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The House of Lost Souls

When a down-and-out doctor finds his rundown mansion is haunted, he pulls the quintessentially American move: opening the house to the public for a fee. Everything goes wrong from there.


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smoke clouds the moon while a room is on fire in a dark house
a mansion sits in gloomy fog

Concluding that the sound must have come from outside, he spun toward the back door. Then he froze. Framed in the circle of light from his beam hovered a swirling white cloud. Regaining his senses, Laughlin assumed the sight must be smoke and rushed toward it in search of fire. But as he reached the spot, he found himself enveloped by what he described as a freezing, inescapable mist. Laughlin claimed “icy fingers, fiery in their coldness” clutched at every part of him. Paranormal researchers categorize mist as one of several manifestations of spirits, along with orbs, ectoplasm, shadows, and the more traditional apparitions that appear as they might have in life. Typically, mist is described as hovering above the ground and lasting only briefly. According to those who believe, the supernatural mist represents a spirit’s initial attempt to transform itself into a full-bodied apparition, manifesting either because it does not know or will not accept death, or fears the terrible judgment it knows it has earned.

view down a banister to a ransacked room empty of nearly anything but scattered papers

a snake in the grass
various newspaper clippings reporting haunted house things

silhouette of a person behind foggy glass of a dilapidated door

Every guest that walked through the door represented hope. Even with the small admission fee, the more people that showed up, the better chance Laughlin had of digging out of his financial hole. Financial redemption gave him a shot to win back his estranged wife and, most importantly, to repair his relationship with his son.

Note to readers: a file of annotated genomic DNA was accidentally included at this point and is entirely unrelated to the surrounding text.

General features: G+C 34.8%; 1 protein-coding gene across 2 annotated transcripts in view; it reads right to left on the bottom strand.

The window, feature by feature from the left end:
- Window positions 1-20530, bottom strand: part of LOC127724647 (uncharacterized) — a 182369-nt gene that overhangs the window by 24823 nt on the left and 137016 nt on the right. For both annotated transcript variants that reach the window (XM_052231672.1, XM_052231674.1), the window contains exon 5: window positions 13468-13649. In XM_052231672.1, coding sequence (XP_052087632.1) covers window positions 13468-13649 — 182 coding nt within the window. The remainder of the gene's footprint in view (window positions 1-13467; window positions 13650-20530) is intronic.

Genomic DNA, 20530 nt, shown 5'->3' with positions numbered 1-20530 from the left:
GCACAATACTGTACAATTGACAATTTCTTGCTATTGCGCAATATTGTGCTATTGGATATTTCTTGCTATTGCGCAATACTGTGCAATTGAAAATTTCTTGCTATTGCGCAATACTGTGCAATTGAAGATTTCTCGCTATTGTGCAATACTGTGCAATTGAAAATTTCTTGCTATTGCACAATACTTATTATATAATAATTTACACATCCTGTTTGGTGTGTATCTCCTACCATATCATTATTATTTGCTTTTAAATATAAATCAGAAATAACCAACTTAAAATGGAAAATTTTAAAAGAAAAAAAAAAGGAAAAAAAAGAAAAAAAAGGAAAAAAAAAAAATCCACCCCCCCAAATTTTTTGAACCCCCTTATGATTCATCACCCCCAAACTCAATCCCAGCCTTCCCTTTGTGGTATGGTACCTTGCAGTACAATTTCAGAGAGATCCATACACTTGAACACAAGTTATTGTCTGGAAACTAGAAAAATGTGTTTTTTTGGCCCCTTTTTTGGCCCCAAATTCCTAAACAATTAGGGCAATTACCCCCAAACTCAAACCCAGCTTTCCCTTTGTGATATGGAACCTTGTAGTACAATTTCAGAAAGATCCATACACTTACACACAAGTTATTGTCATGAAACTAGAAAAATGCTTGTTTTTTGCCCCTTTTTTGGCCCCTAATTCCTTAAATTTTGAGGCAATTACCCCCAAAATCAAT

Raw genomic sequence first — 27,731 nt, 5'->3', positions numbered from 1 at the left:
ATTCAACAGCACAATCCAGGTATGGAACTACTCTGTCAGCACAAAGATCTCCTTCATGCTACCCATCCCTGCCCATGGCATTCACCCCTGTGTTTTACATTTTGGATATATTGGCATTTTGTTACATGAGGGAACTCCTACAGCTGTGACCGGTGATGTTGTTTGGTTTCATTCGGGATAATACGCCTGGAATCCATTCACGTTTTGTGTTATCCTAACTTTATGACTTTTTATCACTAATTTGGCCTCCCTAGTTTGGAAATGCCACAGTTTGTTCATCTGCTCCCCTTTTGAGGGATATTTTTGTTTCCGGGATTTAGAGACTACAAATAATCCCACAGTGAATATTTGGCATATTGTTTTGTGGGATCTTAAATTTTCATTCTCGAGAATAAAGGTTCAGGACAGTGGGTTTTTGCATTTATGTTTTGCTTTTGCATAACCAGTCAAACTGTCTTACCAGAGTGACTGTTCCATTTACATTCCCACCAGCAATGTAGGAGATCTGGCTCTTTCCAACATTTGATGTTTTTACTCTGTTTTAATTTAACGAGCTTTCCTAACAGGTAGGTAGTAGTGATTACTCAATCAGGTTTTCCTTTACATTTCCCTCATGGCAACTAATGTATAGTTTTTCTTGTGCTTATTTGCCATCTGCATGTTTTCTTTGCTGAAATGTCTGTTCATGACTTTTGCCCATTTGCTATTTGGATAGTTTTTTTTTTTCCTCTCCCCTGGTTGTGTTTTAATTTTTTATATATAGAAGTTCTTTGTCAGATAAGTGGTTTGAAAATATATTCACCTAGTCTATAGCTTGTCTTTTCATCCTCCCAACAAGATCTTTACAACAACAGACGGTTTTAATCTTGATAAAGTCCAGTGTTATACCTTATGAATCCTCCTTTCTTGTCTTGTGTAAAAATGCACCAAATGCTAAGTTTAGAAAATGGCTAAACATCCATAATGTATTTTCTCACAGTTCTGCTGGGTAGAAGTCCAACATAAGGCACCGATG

To think of his son was to think of one particular night sleeping in the station wagon. The cold kept Laughlin from sleep, so he decided to set up a portable heater. As he dozed off, invisible fumes seeped from the heater and spread, strangling his son, who woke in a coughing fit. The whole family wound up hospitalized. It proved the breaking point. He no longer controlled his circumstances as much as they controlled him.

Now, Laughlin was turning the darkness of 1161 North Liberty into a second chance to prove himself. His openness to the abnormal could lead him back to normalcy.

Jack Sweeney was living proof of the house’s ability to provide second chances. His stint in the military, so often advertised as giving young men direction, had left him as aimless and detached as ever. Even his closest friends tended to describe him as aloof. But at 1161 North Liberty, he finally seemed to find a connection. As long as the house stood, Jack Sweeney had a purpose and a place.

Maybe part of it was that Sweeney had so few other places to go. All of his siblings had been killed in a house fire four years before he was born. When he was two, another fire engulfed his home and killed his father shortly before illness claimed his mother. It seemed little wonder he could often be found poring over books on ESP and the occult or jotting down his thoughts on the same. The house seemed to hold a strange and ever-growing attraction to him. Sweeney and the growing group of regulars became a kind of ragtag family.